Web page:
Tuesday 11/06

Am I Just a Brain in a Vat?

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Synopsis

Today we finished watching Ex Machina and briefly discussed its philosophical import in terms of two questions it raises in particular:

  1. Does Ava understand--in the sense that "Watson does not understand it won Jeapordy"--that she is escaping Nathan's 'prison'?
  2. Is there something it is like to be Ava?

The problem in each case, of course, is that we have at most behavioral evidence to cite. She could merely be acting as if she wanted to escape, as if she relished her new found freedom and the experiences it would bring her, just as she was clearly acting as if she cared for Caleb.

As loathsome a character as Nathan was, he was correct in observing that "proving an AI is really hard".

Of course, proving an AI is very nearly the same problem we have proving each other. We take it as a bedrock assumption that there is something it is like to be our friends and lovers. They have subjective experiences just as we do. They understand us when we talk with them, just as we understand them when they talk with us. Yet all we have to go on is behavioral evidence, how they act with us and how they react to us.

How can we be sure those around us are not simply biological automatons, devoid of thoughts and feelings?

This, roughly, is the Problem of Other Minds. Given the private and perspectival nature of subjective experience (Remember: It is my subjective experience in the sense that there is something it is like to be me, but it is also my subjective experience in the sense that what it is like to be me is inaccessible to any other than me) it is compatible with all I can ascertain that I alone enjoy subjective experience; there are no other minds. This is a kind of solipsism, rooted ultimately in a kind of skeptical challenge about the impossibility of our having access to another's subjective experience.

Another kind of skepticism intrudes as we think about the ramifications of subjective experience. Our individual subjective experiences exhaust our (individual) worlds, if you will. That is to say, each of us is confined in our understanding of the nature of the world to our subjective experiences (perceptions) of it. I know that this is a keyboard upon which I type and not, say, a hippopotamus because of perception of it is as of a keyboard and not a hippopotamus.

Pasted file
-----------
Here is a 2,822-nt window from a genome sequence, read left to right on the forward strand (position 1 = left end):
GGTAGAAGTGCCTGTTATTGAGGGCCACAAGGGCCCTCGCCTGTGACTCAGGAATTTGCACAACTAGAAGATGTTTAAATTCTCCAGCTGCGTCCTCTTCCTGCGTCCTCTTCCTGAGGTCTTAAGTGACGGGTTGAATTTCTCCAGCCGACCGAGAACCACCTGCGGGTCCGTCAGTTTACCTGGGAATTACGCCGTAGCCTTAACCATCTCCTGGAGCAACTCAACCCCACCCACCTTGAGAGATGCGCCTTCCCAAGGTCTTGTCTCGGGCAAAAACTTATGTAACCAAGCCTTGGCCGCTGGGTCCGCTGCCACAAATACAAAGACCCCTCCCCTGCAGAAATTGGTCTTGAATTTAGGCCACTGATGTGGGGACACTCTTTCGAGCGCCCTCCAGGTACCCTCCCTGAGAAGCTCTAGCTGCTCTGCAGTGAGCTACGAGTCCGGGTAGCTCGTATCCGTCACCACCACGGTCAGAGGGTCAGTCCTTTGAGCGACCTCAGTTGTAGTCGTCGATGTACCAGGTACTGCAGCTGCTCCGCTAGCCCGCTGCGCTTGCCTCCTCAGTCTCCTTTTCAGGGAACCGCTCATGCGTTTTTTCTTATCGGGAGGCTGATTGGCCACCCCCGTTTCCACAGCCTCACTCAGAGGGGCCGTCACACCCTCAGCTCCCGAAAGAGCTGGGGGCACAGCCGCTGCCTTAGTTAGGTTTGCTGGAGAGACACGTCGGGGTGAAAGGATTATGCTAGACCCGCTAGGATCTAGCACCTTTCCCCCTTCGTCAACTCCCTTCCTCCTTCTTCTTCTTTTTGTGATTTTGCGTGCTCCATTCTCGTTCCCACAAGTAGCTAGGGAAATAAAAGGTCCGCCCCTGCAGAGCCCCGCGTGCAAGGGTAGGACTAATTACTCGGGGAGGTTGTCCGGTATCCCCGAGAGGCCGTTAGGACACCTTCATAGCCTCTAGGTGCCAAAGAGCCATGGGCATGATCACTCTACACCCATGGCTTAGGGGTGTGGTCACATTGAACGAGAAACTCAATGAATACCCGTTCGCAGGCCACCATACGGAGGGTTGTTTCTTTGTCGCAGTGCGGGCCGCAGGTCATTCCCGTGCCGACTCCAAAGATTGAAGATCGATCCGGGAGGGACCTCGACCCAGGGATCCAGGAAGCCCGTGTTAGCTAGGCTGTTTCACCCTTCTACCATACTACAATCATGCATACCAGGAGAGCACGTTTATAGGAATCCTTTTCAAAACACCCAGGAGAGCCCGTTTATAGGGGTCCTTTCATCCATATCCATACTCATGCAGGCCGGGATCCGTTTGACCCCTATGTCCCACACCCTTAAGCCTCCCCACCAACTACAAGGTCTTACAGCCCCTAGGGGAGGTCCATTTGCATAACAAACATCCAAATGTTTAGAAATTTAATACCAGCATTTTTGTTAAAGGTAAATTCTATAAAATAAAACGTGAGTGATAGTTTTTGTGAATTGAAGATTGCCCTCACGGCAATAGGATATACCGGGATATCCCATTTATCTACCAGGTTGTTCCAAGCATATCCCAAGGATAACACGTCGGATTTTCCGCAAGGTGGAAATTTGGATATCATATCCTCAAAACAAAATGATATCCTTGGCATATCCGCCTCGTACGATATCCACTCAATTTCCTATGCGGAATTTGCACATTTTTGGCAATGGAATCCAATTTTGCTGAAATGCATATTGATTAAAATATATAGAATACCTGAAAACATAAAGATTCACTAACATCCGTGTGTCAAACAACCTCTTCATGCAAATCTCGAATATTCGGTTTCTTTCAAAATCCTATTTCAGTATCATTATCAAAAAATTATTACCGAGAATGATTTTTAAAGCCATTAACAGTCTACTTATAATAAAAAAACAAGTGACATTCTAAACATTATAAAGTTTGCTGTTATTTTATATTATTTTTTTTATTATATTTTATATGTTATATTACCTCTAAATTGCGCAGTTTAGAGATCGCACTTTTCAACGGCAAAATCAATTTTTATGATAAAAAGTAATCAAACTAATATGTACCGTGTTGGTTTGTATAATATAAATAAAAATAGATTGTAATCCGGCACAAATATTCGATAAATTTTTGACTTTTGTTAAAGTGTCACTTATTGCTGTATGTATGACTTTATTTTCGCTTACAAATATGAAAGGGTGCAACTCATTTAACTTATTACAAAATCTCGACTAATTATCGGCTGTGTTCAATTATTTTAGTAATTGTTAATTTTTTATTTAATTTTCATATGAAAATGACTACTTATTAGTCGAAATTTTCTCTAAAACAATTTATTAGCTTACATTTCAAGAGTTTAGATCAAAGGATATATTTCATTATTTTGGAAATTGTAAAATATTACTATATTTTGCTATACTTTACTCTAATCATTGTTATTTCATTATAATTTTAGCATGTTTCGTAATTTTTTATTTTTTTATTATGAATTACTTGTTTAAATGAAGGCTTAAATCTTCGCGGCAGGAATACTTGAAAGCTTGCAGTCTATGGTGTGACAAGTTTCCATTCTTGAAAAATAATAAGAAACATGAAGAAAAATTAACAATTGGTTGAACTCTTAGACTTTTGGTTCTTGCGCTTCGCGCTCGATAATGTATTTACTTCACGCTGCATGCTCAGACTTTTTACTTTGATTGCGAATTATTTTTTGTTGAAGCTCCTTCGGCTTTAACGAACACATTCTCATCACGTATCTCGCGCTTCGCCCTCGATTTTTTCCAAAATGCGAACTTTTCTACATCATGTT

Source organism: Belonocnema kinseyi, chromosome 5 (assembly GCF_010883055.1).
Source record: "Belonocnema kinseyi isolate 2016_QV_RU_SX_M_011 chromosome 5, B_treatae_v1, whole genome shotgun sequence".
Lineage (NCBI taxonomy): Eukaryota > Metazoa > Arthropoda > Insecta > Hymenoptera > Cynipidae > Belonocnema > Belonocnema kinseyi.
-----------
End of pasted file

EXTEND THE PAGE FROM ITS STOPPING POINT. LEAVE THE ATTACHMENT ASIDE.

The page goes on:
What, though, are perceptions? Aren't they ultimately tied to physical (read, 'causal') processes that impinge on specific neural structures? The fact that I see a keyboard and not a hippopotamus before me is because of the way the light-waves are variously absorbed and reflected from the keyboard, impacting my retina, and causing cascades of neural events down my optic nerve.

Suppose we interrupt all of these neural events and stimulate them artificially? In theory we could make me see a hippopotamus and not a keyboard. Going further, could we (again, in theory at least) do that for all of my senses, giving me the feel, smell, taste (eww!), and sounds of the hippopotamus as well?

If we can interrupt and artificially feed, if you will, all the neural processes that ultimately underwrite (somehow) my subjective experience, then I don't really need a body at all. I can just be a brain in a vat, hooked up to a computer which is busily simulating all of the experiences I take to be real by stimulating the very nerves that would formerly have assured me of the reality of the keyboard, and not the hippopotamus.

Maybe I'm even given a choice. I can be a brain in a vat, subject of whatever experiences I might relish having, or I can continue on in the 'vat' of bone and muscle I currently occupy.

And how do I know I haven't already made that choice?

You see the problem: There is no way for me to tell whether I am a brain in a vat!

So what is reality?